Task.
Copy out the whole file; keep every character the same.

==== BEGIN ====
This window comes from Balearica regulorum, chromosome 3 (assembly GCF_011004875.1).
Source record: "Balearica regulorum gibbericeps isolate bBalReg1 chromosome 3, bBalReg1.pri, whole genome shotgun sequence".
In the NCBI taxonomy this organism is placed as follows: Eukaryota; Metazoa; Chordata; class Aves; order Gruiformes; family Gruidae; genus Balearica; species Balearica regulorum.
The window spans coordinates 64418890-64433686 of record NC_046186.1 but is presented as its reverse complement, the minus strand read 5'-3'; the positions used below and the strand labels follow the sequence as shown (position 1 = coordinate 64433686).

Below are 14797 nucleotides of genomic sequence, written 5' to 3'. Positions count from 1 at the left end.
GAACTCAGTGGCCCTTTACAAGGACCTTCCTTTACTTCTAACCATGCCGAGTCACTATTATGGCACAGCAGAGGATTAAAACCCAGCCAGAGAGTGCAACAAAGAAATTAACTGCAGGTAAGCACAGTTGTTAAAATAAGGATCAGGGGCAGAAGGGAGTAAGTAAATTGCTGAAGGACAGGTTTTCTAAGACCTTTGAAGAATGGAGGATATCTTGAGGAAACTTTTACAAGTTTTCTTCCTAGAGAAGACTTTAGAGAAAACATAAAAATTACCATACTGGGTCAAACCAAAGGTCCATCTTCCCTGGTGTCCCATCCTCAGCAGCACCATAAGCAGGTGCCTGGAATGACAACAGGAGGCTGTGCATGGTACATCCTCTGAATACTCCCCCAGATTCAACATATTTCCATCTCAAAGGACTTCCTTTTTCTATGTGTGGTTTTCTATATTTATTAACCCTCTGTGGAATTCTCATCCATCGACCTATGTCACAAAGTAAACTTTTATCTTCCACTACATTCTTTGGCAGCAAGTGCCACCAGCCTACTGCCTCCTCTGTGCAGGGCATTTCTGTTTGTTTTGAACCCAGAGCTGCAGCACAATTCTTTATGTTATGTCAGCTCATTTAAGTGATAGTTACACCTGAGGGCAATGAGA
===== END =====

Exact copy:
This window comes from Balearica regulorum, chromosome 3 (assembly GCF_011004875.1).
Source record: "Balearica regulorum gibbericeps isolate bBalReg1 chromosome 3, bBalReg1.pri, whole genome shotgun sequence".
In the NCBI taxonomy this organism is placed as follows: Eukaryota; Metazoa; Chordata; class Aves; order Gruiformes; family Gruidae; genus Balearica; species Balearica regulorum.
The window spans coordinates 64418890-64433686 of record NC_046186.1 but is presented as its reverse complement, the minus strand read 5'-3'; the positions used below and the strand labels follow the sequence as shown (position 1 = coordinate 64433686).

Below are 14797 nucleotides of genomic sequence, written 5' to 3'. Positions count from 1 at the left end.
GAACTCAGTGGCCCTTTACAAGGACCTTCCTTTACTTCTAACCATGCCGAGTCACTATTATGGCACAGCAGAGGATTAAAACCCAGCCAGAGAGTGCAACAAAGAAATTAACTGCAGGTAAGCACAGTTGTTAAAATAAGGATCAGGGGCAGAAGGGAGTAAGTAAATTGCTGAAGGACAGGTTTTCTAAGACCTTTGAAGAATGGAGGATATCTTGAGGAAACTTTTACAAGTTTTCTTCCTAGAGAAGACTTTAGAGAAAACATAAAAATTACCATACTGGGTCAAACCAAAGGTCCATCTTCCCTGGTGTCCCATCCTCAGCAGCACCATAAGCAGGTGCCTGGAATGACAACAGGAGGCTGTGCATGGTACATCCTCTGAATACTCCCCCAGATTCAACATATTTCCATCTCAAAGGACTTCCTTTTTCTATGTGTGGTTTTCTATATTTATTAACCCTCTGTGGAATTCTCATCCATCGACCTATGTCACAAAGTAAACTTTTATCTTCCACTACATTCTTTGGCAGCAAGTGCCACCAGCCTACTGCCTCCTCTGTGCAGGGCATTTCTGTTTGTTTTGAACCCAGAGCTGCAGCACAATTCTTTATGTTATGTCAGCTCATTTAAGTGATAGTTACACCTGAGGGCAATGAGA